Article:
The Call To Worship

The freedom of religion is not primarily concerned with private devotion but rather that of public worship. It is a display of the freedom of conscience which, if removed to merely the privacy of silence, becomes a privation of faith which results in a practical, if not literal, atheism. (more…)

To The Disenchanted

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The reduction of Christianity to a mere belief, to simple immanence, barren of the transcendent, leaves christians of any people or nation easy prey to the carnivorous nature of political ideology. And this disenchantment of creation also fundamentally changes the way in which christians conceive of and pray to, God himself. The supplication, adoration and worship that are the elements of prayer are cast off and replaced by a conversation. A conversation with, because of the loss of transcendence, a deity that is always near, always immanent. So near, in fact, so as to be indistinguishable from oneself; prayer does, in fact, become just a conversation with a voice in your head. (more…)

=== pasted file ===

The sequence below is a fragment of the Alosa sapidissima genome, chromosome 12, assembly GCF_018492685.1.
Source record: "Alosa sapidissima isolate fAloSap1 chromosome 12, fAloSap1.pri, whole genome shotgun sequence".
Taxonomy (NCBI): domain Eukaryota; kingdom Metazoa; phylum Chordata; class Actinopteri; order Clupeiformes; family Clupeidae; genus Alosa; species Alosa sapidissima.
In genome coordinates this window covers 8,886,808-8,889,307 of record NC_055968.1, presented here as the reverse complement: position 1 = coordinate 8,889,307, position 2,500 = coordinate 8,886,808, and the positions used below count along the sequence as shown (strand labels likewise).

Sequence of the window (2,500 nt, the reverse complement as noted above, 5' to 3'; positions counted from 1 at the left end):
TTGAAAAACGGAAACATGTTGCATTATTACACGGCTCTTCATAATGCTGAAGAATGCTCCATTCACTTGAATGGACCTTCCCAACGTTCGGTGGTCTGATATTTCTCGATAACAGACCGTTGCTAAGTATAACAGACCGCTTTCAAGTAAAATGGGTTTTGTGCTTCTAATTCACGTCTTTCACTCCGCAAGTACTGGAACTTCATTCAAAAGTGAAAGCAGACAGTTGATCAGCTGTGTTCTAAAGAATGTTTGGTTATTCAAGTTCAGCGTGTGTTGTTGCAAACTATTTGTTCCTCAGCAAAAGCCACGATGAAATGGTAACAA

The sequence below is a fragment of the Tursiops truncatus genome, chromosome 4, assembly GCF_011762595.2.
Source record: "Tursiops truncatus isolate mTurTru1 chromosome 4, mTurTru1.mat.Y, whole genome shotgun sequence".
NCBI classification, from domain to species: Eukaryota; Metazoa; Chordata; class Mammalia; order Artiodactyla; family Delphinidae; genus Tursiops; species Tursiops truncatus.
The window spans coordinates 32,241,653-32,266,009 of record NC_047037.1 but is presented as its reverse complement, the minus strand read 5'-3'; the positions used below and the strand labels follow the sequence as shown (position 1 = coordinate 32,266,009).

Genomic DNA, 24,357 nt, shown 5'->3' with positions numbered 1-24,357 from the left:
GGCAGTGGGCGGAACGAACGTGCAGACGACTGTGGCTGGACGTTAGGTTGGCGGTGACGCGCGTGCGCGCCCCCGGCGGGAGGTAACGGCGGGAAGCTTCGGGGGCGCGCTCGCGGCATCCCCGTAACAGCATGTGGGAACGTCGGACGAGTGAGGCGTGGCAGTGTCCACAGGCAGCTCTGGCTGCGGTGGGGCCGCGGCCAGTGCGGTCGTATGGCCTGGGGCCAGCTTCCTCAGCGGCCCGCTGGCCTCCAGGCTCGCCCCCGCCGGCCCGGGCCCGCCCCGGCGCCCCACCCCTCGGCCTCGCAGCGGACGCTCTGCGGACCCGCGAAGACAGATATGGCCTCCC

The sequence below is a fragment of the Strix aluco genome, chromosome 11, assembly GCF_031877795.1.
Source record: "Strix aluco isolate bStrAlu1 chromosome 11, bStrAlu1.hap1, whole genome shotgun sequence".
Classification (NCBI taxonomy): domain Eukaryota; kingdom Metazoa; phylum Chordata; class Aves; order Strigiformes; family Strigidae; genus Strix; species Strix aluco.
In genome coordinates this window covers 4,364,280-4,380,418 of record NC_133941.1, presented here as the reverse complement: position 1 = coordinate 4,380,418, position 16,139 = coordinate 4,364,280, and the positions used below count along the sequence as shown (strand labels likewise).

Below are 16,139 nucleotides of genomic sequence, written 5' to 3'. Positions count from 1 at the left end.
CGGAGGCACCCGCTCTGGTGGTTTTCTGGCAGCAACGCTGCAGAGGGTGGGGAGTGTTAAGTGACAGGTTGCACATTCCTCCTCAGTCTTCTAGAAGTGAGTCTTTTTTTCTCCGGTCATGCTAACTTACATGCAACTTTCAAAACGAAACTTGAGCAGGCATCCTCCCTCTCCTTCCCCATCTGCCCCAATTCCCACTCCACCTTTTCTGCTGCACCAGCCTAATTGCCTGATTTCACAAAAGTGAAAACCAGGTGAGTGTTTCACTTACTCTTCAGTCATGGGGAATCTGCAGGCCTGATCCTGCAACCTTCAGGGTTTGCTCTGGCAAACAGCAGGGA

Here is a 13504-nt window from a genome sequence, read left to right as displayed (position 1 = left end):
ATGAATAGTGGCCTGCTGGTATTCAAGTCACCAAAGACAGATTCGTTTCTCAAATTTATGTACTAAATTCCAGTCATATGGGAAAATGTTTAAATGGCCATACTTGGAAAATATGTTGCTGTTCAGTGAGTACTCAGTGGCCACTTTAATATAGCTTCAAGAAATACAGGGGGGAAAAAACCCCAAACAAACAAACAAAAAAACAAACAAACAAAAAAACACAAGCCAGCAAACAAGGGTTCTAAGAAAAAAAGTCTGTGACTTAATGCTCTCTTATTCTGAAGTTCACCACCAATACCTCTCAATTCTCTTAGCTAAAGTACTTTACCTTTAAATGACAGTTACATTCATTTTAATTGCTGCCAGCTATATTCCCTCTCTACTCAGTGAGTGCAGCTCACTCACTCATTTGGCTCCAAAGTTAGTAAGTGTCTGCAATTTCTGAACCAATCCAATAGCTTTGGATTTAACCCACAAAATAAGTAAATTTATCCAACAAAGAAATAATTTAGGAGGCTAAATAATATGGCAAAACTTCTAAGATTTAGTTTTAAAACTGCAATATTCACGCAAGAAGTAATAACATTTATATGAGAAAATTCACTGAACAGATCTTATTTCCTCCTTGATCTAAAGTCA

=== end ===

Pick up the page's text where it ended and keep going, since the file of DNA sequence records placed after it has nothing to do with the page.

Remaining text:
The Clock Doesn’t Stop On Ideas

Ours is a secular age. While the conditions of secularity — the nonaxiomatic nature of belief in God, the contestability of all ultimate beliefs — are not unrelated to the prescriptive project of secularism, there is no necessary connection between the two. A secular society could undergo religious revival where vast swaths of the populace embrace religious belief. But that could never turn back the clock on secularization; we would always know we used to believe something else, that there are plausible visions of meaning and significance on offer. We would also believe amidst the secular condition; indeed, conversion is a response to secularity, not an escape from it.

— “How (Not) To Be Secular” ~ James K. A. Smith